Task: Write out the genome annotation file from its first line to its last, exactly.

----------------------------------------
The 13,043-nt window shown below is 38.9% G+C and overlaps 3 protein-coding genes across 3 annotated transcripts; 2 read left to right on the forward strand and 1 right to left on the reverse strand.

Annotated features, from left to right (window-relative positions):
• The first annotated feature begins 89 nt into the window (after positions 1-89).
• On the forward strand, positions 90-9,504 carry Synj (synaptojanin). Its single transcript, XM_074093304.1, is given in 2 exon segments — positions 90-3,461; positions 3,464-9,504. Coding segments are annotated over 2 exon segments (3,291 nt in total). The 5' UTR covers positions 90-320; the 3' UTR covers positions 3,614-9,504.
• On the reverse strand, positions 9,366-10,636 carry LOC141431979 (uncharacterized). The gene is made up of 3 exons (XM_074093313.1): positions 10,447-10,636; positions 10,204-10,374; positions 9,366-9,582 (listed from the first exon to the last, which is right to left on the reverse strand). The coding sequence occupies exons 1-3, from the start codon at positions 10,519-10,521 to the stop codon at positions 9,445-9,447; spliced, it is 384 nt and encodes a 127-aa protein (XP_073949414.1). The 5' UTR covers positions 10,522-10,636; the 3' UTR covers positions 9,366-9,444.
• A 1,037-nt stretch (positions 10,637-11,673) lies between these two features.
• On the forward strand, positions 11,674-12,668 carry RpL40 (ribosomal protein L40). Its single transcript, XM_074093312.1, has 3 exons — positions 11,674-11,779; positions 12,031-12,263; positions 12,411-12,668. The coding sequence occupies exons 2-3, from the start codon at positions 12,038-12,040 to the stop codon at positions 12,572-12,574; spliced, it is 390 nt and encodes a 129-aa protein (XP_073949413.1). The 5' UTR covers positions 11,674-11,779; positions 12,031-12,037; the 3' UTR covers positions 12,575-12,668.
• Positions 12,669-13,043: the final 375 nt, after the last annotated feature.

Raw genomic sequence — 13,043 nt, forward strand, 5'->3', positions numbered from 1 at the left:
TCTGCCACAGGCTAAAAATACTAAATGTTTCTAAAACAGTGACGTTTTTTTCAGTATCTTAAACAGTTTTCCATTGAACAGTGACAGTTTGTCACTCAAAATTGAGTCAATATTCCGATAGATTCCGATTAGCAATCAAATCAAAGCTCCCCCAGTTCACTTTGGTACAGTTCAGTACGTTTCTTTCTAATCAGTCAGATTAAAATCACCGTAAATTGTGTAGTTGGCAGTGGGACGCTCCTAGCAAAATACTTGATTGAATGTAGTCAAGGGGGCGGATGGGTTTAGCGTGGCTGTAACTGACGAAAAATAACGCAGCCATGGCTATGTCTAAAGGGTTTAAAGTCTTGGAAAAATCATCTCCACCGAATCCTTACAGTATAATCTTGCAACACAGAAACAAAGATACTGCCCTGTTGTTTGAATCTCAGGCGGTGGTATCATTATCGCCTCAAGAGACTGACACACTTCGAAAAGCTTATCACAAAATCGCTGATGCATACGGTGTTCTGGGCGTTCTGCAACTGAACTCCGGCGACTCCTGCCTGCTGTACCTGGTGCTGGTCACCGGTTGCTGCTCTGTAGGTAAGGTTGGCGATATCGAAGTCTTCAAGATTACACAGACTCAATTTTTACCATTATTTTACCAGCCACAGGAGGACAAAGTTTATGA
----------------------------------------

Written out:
The 13,043-nt window shown below is 38.9% G+C and overlaps 3 protein-coding genes across 3 annotated transcripts; 2 read left to right on the forward strand and 1 right to left on the reverse strand.

Annotated features, from left to right (window-relative positions):
• The first annotated feature begins 89 nt into the window (after positions 1-89).
• On the forward strand, positions 90-9,504 carry Synj (synaptojanin). Its single transcript, XM_074093304.1, is given in 2 exon segments — positions 90-3,461; positions 3,464-9,504. Coding segments are annotated over 2 exon segments (3,291 nt in total). The 5' UTR covers positions 90-320; the 3' UTR covers positions 3,614-9,504.
• On the reverse strand, positions 9,366-10,636 carry LOC141431979 (uncharacterized). The gene is made up of 3 exons (XM_074093313.1): positions 10,447-10,636; positions 10,204-10,374; positions 9,366-9,582 (listed from the first exon to the last, which is right to left on the reverse strand). The coding sequence occupies exons 1-3, from the start codon at positions 10,519-10,521 to the stop codon at positions 9,445-9,447; spliced, it is 384 nt and encodes a 127-aa protein (XP_073949414.1). The 5' UTR covers positions 10,522-10,636; the 3' UTR covers positions 9,366-9,444.
• A 1,037-nt stretch (positions 10,637-11,673) lies between these two features.
• On the forward strand, positions 11,674-12,668 carry RpL40 (ribosomal protein L40). Its single transcript, XM_074093312.1, has 3 exons — positions 11,674-11,779; positions 12,031-12,263; positions 12,411-12,668. The coding sequence occupies exons 2-3, from the start codon at positions 12,038-12,040 to the stop codon at positions 12,572-12,574; spliced, it is 390 nt and encodes a 129-aa protein (XP_073949413.1). The 5' UTR covers positions 11,674-11,779; positions 12,031-12,037; the 3' UTR covers positions 12,575-12,668.
• Positions 12,669-13,043: the final 375 nt, after the last annotated feature.

Raw genomic sequence — 13,043 nt, forward strand, 5'->3', positions numbered from 1 at the left:
TCTGCCACAGGCTAAAAATACTAAATGTTTCTAAAACAGTGACGTTTTTTTCAGTATCTTAAACAGTTTTCCATTGAACAGTGACAGTTTGTCACTCAAAATTGAGTCAATATTCCGATAGATTCCGATTAGCAATCAAATCAAAGCTCCCCCAGTTCACTTTGGTACAGTTCAGTACGTTTCTTTCTAATCAGTCAGATTAAAATCACCGTAAATTGTGTAGTTGGCAGTGGGACGCTCCTAGCAAAATACTTGATTGAATGTAGTCAAGGGGGCGGATGGGTTTAGCGTGGCTGTAACTGACGAAAAATAACGCAGCCATGGCTATGTCTAAAGGGTTTAAAGTCTTGGAAAAATCATCTCCACCGAATCCTTACAGTATAATCTTGCAACACAGAAACAAAGATACTGCCCTGTTGTTTGAATCTCAGGCGGTGGTATCATTATCGCCTCAAGAGACTGACACACTTCGAAAAGCTTATCACAAAATCGCTGATGCATACGGTGTTCTGGGCGTTCTGCAACTGAACTCCGGCGACTCCTGCCTGCTGTACCTGGTGCTGGTCACCGGTTGCTGCTCTGTAGGTAAGGTTGGCGATATCGAAGTCTTCAAGATTACACAGACTCAATTTTTACCATTATTTTACCAGCCACAGGAGGACAAAGTTTATGA